19-year-old Indian teenager Arjun Erigaisi shocks world champion Magnus Carlsen


Indian young gun, 19-year-old Arjun Erigaisi inflicted a crushing defeat on world chess champion Magnus Carlsen in Round 7, leaving the Norwegian in a spot of bother in the USD 150,000 Aimchess Rapid -- round five of the Meltwater Champions Chess Tour.

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New York: Indian young gun, 19-year-old Arjun Erigaisi inflicted a crushing defeat on world chess champion Magnus Carlsen in Round 7, leaving the Norwegian in a spot of bother in the USD 150,000 Aimchess Rapid -- round five of the Meltwater Champions Chess Tour.

It was sweet revenge for Erigaisi who had lost to Carlsen in the Julius Baer Generation Cup final, and earned his first victory against the world No. 1 on Saturday.

The shock defeat happened in Round 7 with Erigaisi breaking through with the brilliant 27.Qf7+ counter-attack, bravely ignoring Carlsen's apparent queen and rook threat down the b-file. The young Indian star went on to close out the win.

Contrary to the anti-climactic Julius Baer Generation Cup final where Erigaisi virtually collapsed against the world champion, the Indian stayed cool and calm on Saturday.

Erigaisi said afterward, "That (the win) felt really good, I was really happy with the game."

Carlsen, playing from a log cabin in Are, Sweden, immediately bounced back to beat Erigaisi's fellow Indian Vidit Gujrathi in Round 8 and end the day in joint-second on 16/24 with the exciting Azerbaijani Shakrhiyar Mamedyarov.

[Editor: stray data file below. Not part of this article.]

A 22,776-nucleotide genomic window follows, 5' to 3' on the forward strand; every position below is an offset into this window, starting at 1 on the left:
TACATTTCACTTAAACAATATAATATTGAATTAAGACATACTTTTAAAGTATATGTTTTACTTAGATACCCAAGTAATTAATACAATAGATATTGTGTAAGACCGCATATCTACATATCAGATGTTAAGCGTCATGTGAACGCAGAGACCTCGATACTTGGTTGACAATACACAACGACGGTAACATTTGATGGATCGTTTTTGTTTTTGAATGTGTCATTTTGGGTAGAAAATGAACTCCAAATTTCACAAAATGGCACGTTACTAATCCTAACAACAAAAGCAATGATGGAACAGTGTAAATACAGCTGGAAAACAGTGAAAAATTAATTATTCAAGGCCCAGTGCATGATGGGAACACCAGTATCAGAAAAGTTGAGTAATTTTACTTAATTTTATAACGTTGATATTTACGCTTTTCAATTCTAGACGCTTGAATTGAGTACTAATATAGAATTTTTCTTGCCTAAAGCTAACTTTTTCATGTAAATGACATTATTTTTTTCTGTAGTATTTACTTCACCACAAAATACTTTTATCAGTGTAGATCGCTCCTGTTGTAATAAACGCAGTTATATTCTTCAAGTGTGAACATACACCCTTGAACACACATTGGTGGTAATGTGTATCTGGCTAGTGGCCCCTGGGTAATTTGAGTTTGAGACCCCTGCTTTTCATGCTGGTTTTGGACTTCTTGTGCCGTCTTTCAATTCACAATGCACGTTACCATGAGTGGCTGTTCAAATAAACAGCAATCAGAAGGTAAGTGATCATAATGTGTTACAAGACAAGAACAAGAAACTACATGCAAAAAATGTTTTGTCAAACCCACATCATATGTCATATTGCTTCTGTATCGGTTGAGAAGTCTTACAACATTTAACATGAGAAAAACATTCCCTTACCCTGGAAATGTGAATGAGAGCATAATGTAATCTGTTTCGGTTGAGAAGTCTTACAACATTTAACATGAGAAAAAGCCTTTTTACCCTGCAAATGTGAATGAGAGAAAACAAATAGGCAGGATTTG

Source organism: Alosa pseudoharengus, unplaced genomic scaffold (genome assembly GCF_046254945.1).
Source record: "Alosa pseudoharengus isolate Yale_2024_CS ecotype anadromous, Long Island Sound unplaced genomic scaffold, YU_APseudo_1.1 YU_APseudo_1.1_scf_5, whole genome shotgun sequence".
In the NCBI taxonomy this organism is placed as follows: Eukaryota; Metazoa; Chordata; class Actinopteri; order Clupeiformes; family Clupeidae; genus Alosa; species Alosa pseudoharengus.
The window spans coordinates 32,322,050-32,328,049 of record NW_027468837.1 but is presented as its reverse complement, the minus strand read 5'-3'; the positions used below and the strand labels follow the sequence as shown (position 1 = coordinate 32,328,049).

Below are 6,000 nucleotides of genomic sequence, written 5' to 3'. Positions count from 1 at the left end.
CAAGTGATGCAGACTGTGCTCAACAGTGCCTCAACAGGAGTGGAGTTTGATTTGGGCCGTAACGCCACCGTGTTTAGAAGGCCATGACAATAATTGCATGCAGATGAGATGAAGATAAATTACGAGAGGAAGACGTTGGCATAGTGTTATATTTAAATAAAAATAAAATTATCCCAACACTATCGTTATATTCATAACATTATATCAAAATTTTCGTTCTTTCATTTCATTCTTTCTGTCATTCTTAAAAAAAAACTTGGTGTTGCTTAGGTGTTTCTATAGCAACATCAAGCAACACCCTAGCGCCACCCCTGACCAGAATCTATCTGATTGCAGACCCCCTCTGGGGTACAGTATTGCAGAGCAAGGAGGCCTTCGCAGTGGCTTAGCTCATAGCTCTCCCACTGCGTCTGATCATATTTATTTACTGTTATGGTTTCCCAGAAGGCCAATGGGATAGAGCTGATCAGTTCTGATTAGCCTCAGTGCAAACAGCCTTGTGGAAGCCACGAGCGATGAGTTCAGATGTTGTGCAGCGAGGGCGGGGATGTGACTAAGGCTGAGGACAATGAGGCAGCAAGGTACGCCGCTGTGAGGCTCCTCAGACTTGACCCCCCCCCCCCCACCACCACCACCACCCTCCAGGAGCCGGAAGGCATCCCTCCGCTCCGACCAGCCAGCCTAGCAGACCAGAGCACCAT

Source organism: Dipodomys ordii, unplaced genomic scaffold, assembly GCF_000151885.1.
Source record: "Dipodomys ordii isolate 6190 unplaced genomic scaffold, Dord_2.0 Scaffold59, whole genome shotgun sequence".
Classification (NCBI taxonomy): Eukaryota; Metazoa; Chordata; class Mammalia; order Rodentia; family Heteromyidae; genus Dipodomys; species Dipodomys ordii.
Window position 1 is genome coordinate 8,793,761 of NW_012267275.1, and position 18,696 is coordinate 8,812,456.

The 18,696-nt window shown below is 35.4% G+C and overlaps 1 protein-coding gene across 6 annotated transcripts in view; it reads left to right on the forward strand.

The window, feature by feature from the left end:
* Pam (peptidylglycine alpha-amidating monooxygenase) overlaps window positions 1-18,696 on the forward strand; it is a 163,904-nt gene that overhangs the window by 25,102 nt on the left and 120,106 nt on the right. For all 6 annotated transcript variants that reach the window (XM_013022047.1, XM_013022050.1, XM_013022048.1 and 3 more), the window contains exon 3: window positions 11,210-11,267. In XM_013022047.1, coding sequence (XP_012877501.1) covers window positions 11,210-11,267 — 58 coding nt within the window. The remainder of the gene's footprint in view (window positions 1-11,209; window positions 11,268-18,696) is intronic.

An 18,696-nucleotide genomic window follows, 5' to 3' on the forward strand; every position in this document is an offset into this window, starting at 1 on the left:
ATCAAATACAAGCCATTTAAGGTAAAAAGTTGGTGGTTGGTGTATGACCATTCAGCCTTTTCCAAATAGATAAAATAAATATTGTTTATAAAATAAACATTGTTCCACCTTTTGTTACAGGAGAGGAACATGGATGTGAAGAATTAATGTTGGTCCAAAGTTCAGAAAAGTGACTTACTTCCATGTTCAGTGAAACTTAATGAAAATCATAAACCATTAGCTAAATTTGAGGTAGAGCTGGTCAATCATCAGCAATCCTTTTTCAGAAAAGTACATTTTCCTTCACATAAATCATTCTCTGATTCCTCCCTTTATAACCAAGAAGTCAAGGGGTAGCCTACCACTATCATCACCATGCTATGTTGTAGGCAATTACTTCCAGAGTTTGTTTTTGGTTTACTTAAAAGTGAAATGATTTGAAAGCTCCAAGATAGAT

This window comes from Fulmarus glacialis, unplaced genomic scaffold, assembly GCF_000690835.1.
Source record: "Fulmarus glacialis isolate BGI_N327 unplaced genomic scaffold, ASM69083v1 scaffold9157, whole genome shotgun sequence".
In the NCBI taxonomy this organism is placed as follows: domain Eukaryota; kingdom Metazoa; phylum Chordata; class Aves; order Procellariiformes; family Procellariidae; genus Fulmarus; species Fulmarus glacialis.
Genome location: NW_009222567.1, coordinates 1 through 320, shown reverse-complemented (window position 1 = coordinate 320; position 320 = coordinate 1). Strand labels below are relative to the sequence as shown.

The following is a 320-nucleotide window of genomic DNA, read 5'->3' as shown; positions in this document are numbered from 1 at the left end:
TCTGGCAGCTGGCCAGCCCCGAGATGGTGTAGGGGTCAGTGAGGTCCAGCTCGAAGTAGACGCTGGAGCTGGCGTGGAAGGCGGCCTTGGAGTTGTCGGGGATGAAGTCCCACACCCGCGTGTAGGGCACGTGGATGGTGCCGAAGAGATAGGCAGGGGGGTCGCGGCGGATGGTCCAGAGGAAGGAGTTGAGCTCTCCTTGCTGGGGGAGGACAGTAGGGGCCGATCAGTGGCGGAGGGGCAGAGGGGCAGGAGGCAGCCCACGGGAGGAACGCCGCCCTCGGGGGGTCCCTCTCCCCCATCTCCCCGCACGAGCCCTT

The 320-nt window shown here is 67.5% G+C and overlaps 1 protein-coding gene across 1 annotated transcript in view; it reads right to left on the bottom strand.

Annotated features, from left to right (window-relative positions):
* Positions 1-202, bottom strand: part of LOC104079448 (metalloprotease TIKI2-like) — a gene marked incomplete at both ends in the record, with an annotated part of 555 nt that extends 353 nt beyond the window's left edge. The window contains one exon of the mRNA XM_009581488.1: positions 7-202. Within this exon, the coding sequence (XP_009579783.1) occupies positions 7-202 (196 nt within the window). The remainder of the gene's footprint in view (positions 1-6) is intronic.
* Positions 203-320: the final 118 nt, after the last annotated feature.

"I thought my performance yesterday (Friday) was maybe the worst I'd played on one day on the Tour... Today (Saturday) wasn't great either, but it was a little bit better," said Carlsen. On Friday Carlsen had a near-miss against Aditya Mittal and on Saturday he found himself in deep trouble again against Erigaisi.

Wonderkid Nodirbek Abdusattorov clung onto a narrow lead, as the Uzbek after dominating Day 1 on Friday, bounced back from a loss in the first game on Saturday to score two more wins and finish top of the leaderboard on 17/24 -- one point ahead of the pack.

The first round of the day -- Round 5 of the Meltwater Champions Chess Tour event's prelim stage -- was "savage", according to IM Lawrence Trent in the commentary box, as all eight games ended with wins.

Vincent Keymer got off to a great start with a win against Mamedyarov. Azerbaijan's No.1 overextended himself by placing his queen deep into Keymer's position before the young German activated his own queen and went on the attack himself.

Mamedyarov then went on a run scoring three straight wins -- including a quickfire 16-move win over Richard Rapport. Mamedyarov ended the day level with Carlsen and looking a shoe-in for the quarter-finals.

Abdusattorov, the world rapid champion and overnight leader, lost his first game of the day to India's Vidit Gujrathi. With Carlsen winning, it allowed the champion to briefly draw level on the leaderboard.

In Round 6, Abdusattorov capitalised as another young Indian star Gukesh D threw away a winning position. As Carlsen lost to Erigaisi, Abdusattorov dispatched Pentala Harikrishna to retake the sole lead. A draw in the final round of the day against Anish Giri secured the lead for the second day running.

The award-winning Meltwater Champions Chess Tour, the world's leading year-round chess circuit, reaches its penultimate tournament with the Aimchess Rapid.

The event features 16 players in a round-robin prelim stage before the field is cut to eight and knockouts begin. The Aimchess Rapid is the last "Regular" tournament of the 2022 season with a prize pot of UD 150,000 before the end-of-season final event starts on November 14. IANS

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